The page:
Garrison Lies about the testimony of a witness in the Clay Shaw trial

John Manchester's Testimony About "Clay Shaw" in Clinton

Inventing Witness Testimony

By Dave Reitzes

A major Garrison enterprise involved putting Clay Shaw together with David Ferrie and Lee Oswald in Clinton, a little rural town north of New Orleans. After over 300 interviews, many leading questions asked of cooperative witnesses, and repeated showing of photos of Shaw, Ferrie and Oswald to these people, the Garrison team had a set of witnesses who would provide the testimony they wanted -- which was usually radically different from what the witnesses first said when contacted by Garrison's investigators.

But even this much "improved" testimony was not good enough for Garrison when he wrote On the Trail of the Assassins. Consider, for example, the following:

The town marshal suspected that the [men in the big black car] might have been sent from the federal government to help black people register. He called in the limousine license plates to the state police and had them checked. The car, it turned out, was registered to the International Trade Mart, which Clay Shaw -- obviously the tall, distinguished-looking man -- happened to manage.
Then, in his discussion of the trial, Garrison claims:
John Manchester, the Clinton town marshal, testified that he "checked out" all strange cars visiting Clinton during the voter registration drive, including the big black car parked near the office entrance of the voting registrar. "I walked over and talked to the man behind the wheel of the car," said Manchester. "He was a big man, gray hair, ruddy complexion. An easy-talking man, he said he was a representative of the International Trade Mart in New Orleans."

Manchester pointed to Clay Shaw as the man he had questioned. Shaw gazed back at him impassively. As Sciambra had learned in Clinton, Manchester contacted the state police and confirmed that the limousine was the property of the International Trade Mart in New Orleans. (On the Trail of the Assassins, pp. 106-107, 252)

Sounds like strong evidence connecting Shaw to Oswald and to the whole "Clinton" affair, doesn't it?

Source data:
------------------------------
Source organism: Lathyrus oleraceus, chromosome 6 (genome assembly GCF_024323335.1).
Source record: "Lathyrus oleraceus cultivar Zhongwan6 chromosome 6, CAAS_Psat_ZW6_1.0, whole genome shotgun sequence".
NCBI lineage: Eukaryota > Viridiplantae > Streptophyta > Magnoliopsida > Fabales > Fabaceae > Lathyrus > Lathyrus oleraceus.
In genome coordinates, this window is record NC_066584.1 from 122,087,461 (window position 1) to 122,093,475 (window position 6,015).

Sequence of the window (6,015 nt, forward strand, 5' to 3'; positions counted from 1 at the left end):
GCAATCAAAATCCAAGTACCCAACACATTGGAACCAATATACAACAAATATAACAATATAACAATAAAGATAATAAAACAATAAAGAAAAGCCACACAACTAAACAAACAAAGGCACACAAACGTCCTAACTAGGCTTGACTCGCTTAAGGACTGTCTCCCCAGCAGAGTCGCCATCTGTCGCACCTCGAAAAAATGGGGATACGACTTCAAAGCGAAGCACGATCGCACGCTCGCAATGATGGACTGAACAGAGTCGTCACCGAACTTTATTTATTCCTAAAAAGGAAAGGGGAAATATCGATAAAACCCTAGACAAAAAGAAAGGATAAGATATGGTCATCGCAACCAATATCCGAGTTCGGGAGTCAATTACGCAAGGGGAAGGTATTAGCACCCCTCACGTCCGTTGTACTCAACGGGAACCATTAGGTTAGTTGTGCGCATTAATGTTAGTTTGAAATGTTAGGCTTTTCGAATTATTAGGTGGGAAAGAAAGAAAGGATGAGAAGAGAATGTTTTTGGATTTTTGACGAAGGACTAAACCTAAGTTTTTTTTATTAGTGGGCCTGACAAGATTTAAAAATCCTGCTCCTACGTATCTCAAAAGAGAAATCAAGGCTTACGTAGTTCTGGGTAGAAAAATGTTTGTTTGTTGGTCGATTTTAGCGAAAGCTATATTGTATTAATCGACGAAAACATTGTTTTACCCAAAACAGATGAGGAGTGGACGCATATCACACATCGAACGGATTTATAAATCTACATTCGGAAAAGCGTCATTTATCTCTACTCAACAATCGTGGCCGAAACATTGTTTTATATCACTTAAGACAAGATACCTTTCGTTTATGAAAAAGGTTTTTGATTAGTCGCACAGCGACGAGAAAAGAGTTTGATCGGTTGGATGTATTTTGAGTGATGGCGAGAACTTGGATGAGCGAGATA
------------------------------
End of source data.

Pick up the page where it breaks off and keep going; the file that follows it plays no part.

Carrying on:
Unfortunately, the testimony at the Clay Shaw trial doesn't support any such thing. First, Manchester.

19	MANCHESTER.	I walked over and talked to the man that was
20			behind the wheel of this car.
21	Q	How many people did you see in the car?
22	A	There was two men in it.
23	Q	Were they in the front or the back seat?
24	A	Both in the front seat.
25	Q	Can you describe the individual on the passen-

Page 59
1			ger side?
2	A	No, sir, I can't.  Mister, I didn't talk to him.
3	Q	Which one did you talk to?
4	A	I talked to the driver.
5	Q	The driver of the automobile?
6	A	Yes, sir.
7	Q	Can you describe the man behind the wheel of
8			the automobile that you talked to?
9	A	Yes, sir.  He was a big man, gray-haired,
10			ruddy complexion, a real easy-talking
11			man.
12	Q	Do you see the man in the courtroom today that
13			you talked to?
14	A	Yes, sir.
15	Q	Would you point him out to us.
16		(The witness complied.)
1		. . . Will the record please reflect the wit-
2			ness pointed to the Defendant before
3			the bar, Clay Shaw.
5	Q	Would you tell the Court what you said to the
6			Defendant and what the Defendant said to
7			you at that time.
8	A	I can't remember exactly the words that I used
9			to get this man's identification.  I
10			approached him like I do anyone that I
11			am -- I want to find out the identity of
12			them and I ask them where they are from
13			or what their name is.
14	Q	When you asked this individual where he was
15			from, did he say anything?
16	A	He said he was a representative of the
17			International Trade Mart in New Orleans.
According to his trial testimony and earlier statements, this was the extent of Manchester's contact with Clay Shaw and the International Trade Mart. Unlike the other witnesses, however, whose stories evolved greatly in the years preceding the trial, Manchester's tale grew even afterwards.

In his book, Garrison is very specific about Manchester telling this story at the Shaw trial (see quote above). But Manchester didn't say that, did he?

Did anyone mention a license plate trace at the Shaw trial? Why, yes -- Henry Earl Palmer did.

17	Q	Did you have any conversation as regards this
18			car, with anyone?
19	PALMER.	Yes, when I got across the street.
20	Q	What did you say and who did you say it to?
7	A	. . . I don't remember who I met across the street,
8			it was somebody over in front of the bar-
9			ber shop, and -- Judge, I don't know how
10			I am going to --
12			I know it is going to be difficult.  Just
13				tell us what you said, don't tell us
14				what he said.  See if you can try to
15				do it.
17	Q	Just tell us what you told him, if anything.
18	A	I didn't tell the man anything, he told me
19			something, and I saw a law officer there
20			-- and I don't remember which law officer
21			it was, but it was one of the local offi-
22			cers -- and I told him to get a 1028 on
23			the car.
24	Q	Now, what is a 1028?
25	A	It is a registration, license registration

Page 83

1			check.
2	Q	In other words, checking out the identifica-
3			tion of the automobile?
4	A	That is correct.
5	Q	Was this a common practice during this time?